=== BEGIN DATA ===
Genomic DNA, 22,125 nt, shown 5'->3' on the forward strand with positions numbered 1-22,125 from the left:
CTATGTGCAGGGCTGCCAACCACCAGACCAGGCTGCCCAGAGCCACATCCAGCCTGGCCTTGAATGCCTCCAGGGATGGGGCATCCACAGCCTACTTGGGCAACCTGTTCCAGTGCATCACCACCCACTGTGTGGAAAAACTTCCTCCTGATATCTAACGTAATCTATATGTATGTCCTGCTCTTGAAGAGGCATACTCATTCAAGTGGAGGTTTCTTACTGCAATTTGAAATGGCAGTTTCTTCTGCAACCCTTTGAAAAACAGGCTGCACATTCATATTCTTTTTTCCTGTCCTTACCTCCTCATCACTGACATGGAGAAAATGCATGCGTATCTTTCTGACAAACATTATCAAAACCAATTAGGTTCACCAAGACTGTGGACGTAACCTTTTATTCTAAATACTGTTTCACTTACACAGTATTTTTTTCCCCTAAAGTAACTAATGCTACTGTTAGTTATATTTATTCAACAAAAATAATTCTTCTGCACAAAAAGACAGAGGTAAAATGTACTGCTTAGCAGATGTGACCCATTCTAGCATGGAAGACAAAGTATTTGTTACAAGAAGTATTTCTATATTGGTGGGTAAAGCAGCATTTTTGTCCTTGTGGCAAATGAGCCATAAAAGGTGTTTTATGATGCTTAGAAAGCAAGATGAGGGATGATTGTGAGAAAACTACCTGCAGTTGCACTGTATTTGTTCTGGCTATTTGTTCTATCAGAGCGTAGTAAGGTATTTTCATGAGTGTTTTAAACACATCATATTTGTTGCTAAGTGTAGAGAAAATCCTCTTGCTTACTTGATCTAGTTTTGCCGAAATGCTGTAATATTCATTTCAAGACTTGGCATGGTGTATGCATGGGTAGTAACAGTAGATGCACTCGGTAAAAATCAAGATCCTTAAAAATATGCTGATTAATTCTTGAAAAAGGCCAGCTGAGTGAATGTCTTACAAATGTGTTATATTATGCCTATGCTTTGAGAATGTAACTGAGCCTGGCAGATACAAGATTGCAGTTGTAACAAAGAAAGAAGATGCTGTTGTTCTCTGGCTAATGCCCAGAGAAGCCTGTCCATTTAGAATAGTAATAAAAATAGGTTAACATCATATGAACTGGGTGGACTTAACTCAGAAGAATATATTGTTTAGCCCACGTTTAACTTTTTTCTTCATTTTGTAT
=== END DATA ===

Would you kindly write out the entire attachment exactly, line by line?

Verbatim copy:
Genomic DNA, 22,125 nt, shown 5'->3' on the forward strand with positions numbered 1-22,125 from the left:
CTATGTGCAGGGCTGCCAACCACCAGACCAGGCTGCCCAGAGCCACATCCAGCCTGGCCTTGAATGCCTCCAGGGATGGGGCATCCACAGCCTACTTGGGCAACCTGTTCCAGTGCATCACCACCCACTGTGTGGAAAAACTTCCTCCTGATATCTAACGTAATCTATATGTATGTCCTGCTCTTGAAGAGGCATACTCATTCAAGTGGAGGTTTCTTACTGCAATTTGAAATGGCAGTTTCTTCTGCAACCCTTTGAAAAACAGGCTGCACATTCATATTCTTTTTTCCTGTCCTTACCTCCTCATCACTGACATGGAGAAAATGCATGCGTATCTTTCTGACAAACATTATCAAAACCAATTAGGTTCACCAAGACTGTGGACGTAACCTTTTATTCTAAATACTGTTTCACTTACACAGTATTTTTTTCCCCTAAAGTAACTAATGCTACTGTTAGTTATATTTATTCAACAAAAATAATTCTTCTGCACAAAAAGACAGAGGTAAAATGTACTGCTTAGCAGATGTGACCCATTCTAGCATGGAAGACAAAGTATTTGTTACAAGAAGTATTTCTATATTGGTGGGTAAAGCAGCATTTTTGTCCTTGTGGCAAATGAGCCATAAAAGGTGTTTTATGATGCTTAGAAAGCAAGATGAGGGATGATTGTGAGAAAACTACCTGCAGTTGCACTGTATTTGTTCTGGCTATTTGTTCTATCAGAGCGTAGTAAGGTATTTTCATGAGTGTTTTAAACACATCATATTTGTTGCTAAGTGTAGAGAAAATCCTCTTGCTTACTTGATCTAGTTTTGCCGAAATGCTGTAATATTCATTTCAAGACTTGGCATGGTGTATGCATGGGTAGTAACAGTAGATGCACTCGGTAAAAATCAAGATCCTTAAAAATATGCTGATTAATTCTTGAAAAAGGCCAGCTGAGTGAATGTCTTACAAATGTGTTATATTATGCCTATGCTTTGAGAATGTAACTGAGCCTGGCAGATACAAGATTGCAGTTGTAACAAAGAAAGAAGATGCTGTTGTTCTCTGGCTAATGCCCAGAGAAGCCTGTCCATTTAGAATAGTAATAAAAATAGGTTAACATCATATGAACTGGGTGGACTTAACTCAGAAGAATATATTGTTTAGCCCACGTTTAACTTTTTTCTTCATTTTGTAT